Clarification? Nonsense. The proposed change is contrary to the plain language of the relevant Virginia Code provision. Continue reading
MONEY IN POLITICS
By Steve Haner
Welcome to the current state of politics, where an incumbent preens as being free from special interest funding and their sworn enemy, all while the special interests spend millions seeking to tear down the challenger.
House Bill 827, approved by the 2020 General Assembly, did not really provide additional employment protection for Virginia’s pregnant women. It created a new state-level bureaucratic shillelagh to use if they felt aggrieved, backed up by the threat of state lawsuits and punitive damages. Continue reading
By Dick Hall-Sizemore
I need some help sorting out a dilemma I find myself in.
I am strongly in favor of the concept of authorizing an independent commission to draw legislative district lines. On the other hand, I really do not like the proposed amendment to the Virginia Constitution that would create such a commission.
During the debate last session, two objections were the most prominent. The members of the Legislative Black Caucus objected strenuously that the proposed amendment did not guarantee that minorities would be represented on the commission. I am not swayed by that argument. There is ample opportunity to have minorities appointed as citizen members. Furthermore, the voting rights of minorities are protected by the Voting Rights Act. If any redistricting plan produced by the commission unfairly violated the voting rights of minorities, it would be struck down by the federal courts. The Republicans found this out a couple of years ago. Continue reading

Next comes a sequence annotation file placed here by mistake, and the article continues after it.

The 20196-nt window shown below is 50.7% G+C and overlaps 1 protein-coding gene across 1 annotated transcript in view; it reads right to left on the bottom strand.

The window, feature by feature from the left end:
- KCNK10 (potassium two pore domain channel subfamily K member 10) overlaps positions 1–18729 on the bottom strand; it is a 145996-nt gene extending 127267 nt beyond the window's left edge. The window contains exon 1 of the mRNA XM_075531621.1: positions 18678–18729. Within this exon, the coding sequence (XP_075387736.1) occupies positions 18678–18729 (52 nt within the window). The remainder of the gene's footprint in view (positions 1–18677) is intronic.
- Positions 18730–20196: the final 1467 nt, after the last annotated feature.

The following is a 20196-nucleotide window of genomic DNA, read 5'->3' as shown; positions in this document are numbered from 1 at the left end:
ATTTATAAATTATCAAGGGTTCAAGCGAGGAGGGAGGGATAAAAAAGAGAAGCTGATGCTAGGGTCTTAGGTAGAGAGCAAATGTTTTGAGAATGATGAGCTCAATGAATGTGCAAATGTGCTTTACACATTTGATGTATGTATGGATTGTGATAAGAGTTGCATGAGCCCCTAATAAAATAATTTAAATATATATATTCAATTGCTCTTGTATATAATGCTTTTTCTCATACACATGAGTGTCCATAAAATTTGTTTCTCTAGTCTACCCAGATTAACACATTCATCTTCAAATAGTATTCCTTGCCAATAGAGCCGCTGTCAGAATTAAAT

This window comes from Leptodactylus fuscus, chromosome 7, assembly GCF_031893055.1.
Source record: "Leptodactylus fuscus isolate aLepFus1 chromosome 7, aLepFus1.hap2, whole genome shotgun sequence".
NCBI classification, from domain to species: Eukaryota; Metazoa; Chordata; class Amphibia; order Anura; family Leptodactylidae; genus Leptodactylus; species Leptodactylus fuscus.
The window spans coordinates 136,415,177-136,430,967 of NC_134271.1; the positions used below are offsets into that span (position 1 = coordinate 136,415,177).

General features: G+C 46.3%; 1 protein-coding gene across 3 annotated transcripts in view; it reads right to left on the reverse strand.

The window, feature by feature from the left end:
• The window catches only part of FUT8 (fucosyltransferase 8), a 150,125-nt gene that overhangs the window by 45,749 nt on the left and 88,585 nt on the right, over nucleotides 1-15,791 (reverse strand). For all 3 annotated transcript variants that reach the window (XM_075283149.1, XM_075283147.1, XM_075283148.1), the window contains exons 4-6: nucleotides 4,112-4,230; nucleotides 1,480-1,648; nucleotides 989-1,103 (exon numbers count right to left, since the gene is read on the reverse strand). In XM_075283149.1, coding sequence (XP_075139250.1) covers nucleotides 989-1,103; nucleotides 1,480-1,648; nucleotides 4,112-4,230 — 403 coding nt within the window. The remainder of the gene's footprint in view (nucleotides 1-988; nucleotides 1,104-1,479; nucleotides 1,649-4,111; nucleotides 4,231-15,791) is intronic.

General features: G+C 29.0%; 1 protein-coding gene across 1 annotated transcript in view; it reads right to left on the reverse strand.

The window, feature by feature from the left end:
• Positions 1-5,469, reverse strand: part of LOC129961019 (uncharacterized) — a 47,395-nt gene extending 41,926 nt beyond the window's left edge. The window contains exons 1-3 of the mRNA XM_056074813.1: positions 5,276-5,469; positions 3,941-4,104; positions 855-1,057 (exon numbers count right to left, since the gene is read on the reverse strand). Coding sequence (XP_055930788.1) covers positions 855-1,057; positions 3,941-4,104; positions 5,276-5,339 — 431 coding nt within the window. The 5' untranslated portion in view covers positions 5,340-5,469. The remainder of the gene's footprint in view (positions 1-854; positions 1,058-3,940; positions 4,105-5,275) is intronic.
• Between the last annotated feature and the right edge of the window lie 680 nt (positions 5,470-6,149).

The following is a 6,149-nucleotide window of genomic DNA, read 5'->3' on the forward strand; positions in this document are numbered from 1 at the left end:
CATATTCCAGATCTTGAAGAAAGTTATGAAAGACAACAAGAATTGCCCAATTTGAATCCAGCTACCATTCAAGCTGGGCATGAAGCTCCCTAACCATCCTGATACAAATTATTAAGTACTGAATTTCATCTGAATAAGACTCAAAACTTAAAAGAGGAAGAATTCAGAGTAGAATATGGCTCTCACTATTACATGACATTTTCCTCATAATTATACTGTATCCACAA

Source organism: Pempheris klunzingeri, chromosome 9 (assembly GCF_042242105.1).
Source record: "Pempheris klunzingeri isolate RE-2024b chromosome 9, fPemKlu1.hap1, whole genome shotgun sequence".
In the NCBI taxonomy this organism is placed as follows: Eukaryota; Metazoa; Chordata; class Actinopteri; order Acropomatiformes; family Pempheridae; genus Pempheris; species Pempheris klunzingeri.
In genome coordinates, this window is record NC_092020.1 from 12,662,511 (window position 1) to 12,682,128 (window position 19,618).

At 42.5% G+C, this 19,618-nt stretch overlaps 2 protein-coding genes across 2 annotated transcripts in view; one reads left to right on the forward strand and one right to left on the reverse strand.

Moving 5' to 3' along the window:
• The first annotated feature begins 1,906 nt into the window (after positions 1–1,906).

Democrats’ commitment to fight voter suppression apparently does not extend to candidate suppression. Backed by the prominent Democratic law firm Perkins Coie, two Suffolk residents have sued to kick black rapper/entrepreneur Kanye West off the presidential ballot in Virginia on the grounds that signature gatherers for West deceived them.
According to the Washington Post, Attorney General Mark Herring, a Democrat, filed a motion for an emergency hearing today and filed a brief highlighting deficiencies in 13 elector oaths.
West’s real offense, of course, is threatening to drain African-American votes from Joe Biden. The Dems purport to support black voting rights…. but only as long as it helps Democrats win elections. Dems sue to create more black-majority districts… as long as it helps elect more Democrats. But when African-Americans think for themselves and run as independents or Republicans they must be suppressed.
Update: A circuit court Judge has ordered state election authorities to remove West from the ballot, saying that some signatures were gathered illegally. Dems were certainly within their rights to take West off the ballot… but the optics still look bad.
Note to readers: I had hoped to do more blogging this week while at the beach, but my laptop crashed, and my blogging capabilities are severely curtailed.
A Virginia voting booth. How quaint!
by James A. Bacon